The History of Dental Forensics

The history of dental forensics

From a Woman Scorned to Justice Served: the History of Dental Forensics.

So, if you’ve ever watched CSI: Miami (or Las Vegas, or New York, or Wichita Falls, or whatever) then you probably already know about forensic dentistry. You just may not know that’s what it’s called. As we’ve all learned from any cop show worth its salt, whenever an unidentified body turns up, one of the first things the police ask for is dental records. That’s an important use of forensic dentistry. And although it is now a highly sophisticated science (and apparently an important “character” in lots of prime-time TV viewing), forensic dentistry, or odontology, has been around for thousands of years.

Forensic What?

Forensic odontology, or forensic dentistry as it is better known, is the practice of using dental science as a part of a legal investigation. Forensic dentistry is usually used to identify a body based on dental records, or to identify an offender by comparing dental records to a bite mark left on a victim. Additionally, forensic dentistry can be used to examine teeth to offer clues about someone’s age and diet.

Bring Me Her Dental Records on a Silver Platter: Forensic Dentistry’s Beginnings.

An early example of dental forensics is believed to have occurred during a bit of drama that would put any detective show to shame – in Rome, circa 49 BC.  Agrippina, the wife of Emperor Claudius, was a jealous woman who feared that a wealthy divorcee called Lollia Pauline could be a threat to her marriage. So, Agrippina decreed that her rival be killed and asked her soldiers to bring back Lollia Pauline’s head as proof of the deed. When the head arrived, the features were so distorted, that Agrippina could only confirm the death by recognizing the distinctive characteristics of Lollia’s teeth. And this became the first known example of using odontology for identification.

Wisdom Teeth and the Mystery of ‘The Lost Dauphin’

Louis XVII burial

Another example involves Louis XVII, the ill-fated son of King Louis XVI and Marie Antoinette. When the king and queen were beheaded during the French Revolution, young Louis was put in prison, where he died at the age of 10, and he was then buried in an unmarked grave. Over a hundred years later, a coffin was discovered in a cemetery in Paris, which many believed to contain Louis’ body. A man named Dr. Emile Magitot was called in to examine the body to determine the age of the remains. Magitot found that the jawbones had no baby teeth remaining and that wisdom teeth had already grown above the bone, leading him to conclude that this could not be the 10-year-old prince. His findings were published in the Archives d’Anthropologie Criminelle in 1897, and thus became the first officially recorded use of forensic dentistry.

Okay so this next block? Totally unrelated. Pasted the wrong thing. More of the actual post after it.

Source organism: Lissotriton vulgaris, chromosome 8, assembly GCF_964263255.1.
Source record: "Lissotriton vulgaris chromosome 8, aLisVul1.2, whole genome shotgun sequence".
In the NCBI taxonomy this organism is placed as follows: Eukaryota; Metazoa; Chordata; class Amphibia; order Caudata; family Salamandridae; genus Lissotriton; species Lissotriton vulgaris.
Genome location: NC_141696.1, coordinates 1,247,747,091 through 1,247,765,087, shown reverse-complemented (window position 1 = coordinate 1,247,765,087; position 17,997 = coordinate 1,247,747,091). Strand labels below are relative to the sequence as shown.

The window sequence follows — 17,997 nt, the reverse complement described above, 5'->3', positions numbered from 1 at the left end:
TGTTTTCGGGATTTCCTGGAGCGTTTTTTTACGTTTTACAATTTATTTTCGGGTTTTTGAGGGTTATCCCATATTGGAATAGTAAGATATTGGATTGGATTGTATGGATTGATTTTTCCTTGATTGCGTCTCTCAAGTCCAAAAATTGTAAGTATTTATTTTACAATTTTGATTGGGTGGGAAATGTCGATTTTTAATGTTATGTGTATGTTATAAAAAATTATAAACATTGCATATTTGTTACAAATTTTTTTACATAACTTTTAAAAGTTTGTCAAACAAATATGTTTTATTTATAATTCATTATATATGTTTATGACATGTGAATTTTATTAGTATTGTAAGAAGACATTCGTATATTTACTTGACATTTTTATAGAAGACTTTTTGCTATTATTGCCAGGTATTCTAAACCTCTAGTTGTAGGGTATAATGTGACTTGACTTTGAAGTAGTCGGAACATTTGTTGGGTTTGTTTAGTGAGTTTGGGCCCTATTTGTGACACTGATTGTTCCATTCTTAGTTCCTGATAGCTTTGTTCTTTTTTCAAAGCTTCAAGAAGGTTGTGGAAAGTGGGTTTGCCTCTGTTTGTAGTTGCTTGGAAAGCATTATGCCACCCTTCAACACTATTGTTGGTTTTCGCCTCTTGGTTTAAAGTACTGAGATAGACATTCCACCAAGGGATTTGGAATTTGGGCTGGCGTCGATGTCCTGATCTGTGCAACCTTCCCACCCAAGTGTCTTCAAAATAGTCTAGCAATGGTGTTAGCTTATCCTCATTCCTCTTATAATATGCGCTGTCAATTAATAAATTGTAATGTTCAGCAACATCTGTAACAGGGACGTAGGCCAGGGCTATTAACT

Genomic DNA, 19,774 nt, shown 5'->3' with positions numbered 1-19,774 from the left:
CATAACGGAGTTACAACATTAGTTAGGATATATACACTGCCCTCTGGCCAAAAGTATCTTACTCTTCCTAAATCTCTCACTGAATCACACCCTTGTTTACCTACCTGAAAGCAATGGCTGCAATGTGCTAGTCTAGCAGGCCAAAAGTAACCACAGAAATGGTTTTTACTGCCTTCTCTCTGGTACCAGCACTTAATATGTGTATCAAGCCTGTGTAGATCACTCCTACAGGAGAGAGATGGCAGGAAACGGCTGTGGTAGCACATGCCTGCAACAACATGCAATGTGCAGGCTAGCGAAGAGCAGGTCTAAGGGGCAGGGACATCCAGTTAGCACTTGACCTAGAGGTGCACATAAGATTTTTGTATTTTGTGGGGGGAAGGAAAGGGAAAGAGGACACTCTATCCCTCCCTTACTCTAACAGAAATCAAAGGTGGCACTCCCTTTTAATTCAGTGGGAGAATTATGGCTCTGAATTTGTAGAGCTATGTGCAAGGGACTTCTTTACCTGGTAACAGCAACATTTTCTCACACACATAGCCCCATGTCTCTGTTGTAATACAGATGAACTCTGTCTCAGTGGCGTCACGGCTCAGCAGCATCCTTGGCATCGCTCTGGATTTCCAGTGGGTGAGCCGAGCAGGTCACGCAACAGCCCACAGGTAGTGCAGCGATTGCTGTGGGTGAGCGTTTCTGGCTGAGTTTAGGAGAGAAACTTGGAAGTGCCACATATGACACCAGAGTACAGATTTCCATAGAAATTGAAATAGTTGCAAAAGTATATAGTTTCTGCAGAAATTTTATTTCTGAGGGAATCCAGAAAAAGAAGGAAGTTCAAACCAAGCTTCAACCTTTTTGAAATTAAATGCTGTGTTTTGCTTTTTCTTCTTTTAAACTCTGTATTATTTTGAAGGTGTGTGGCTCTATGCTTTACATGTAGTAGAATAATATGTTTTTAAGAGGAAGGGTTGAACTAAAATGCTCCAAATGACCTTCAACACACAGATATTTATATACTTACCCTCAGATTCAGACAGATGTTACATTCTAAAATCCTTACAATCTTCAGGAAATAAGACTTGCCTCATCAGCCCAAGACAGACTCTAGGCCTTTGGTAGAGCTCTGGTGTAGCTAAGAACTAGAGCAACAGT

Dentist by Day, Patriot by Night.

Back on this continent, we find forensic dentistry to be a part of a great patriot’s life.  Paul Revere was a key player in the American Revolution and is most famous for his ‘midnight ride’ to warn the colonists that the British were coming. However, Revere also inadvertently ended up as the first person to practice forensic dentistry in America. As a young man, Revere trained as a silversmith before studying under an English dental surgeon named John Baker, who taught him how to make false teeth. During the Revolutionary War, Revere was asked to identify the body of Major General Joseph Warren, the man who had sent him on his famous ride earlier that year. By the time Revere arrived, Warren’s body was too badly decomposed to tell him apart from all the other dead soldiers. That is, until Revere spotted that one of his fallen comrades was wearing a dental prosthetic, or more specifically, the false teeth that Revere had made for Warren a few years earlier. Paul Revere’s discovery became the first instance of a military service member being identified using dental remains.

Taking a Bite Out of Crime.

While consulting dental records to identify bodies is perhaps the most well-known application of forensic dentistry, it can also be very valuable in identifying people by the bite marks they leave behind. One of the most famous examples of this is the conviction of serial killer Ted Bundy, who left a distinctive bite mark on one of his victims. Because Bundy’s teeth were crooked and chipped, it was rather easy to match his “bite” to the impressions he left behind. This evidence ultimately led to his murder conviction and subsequent execution.

Whether you call it forensic odontology or forensic dentistry, the discipline is a fascinating subject that has led to the positive identification of many people, and played an important part in countless criminal investigations. And the science of forensic dentistry has a history rich enough to rival even the most compelling of modern-day detective series.

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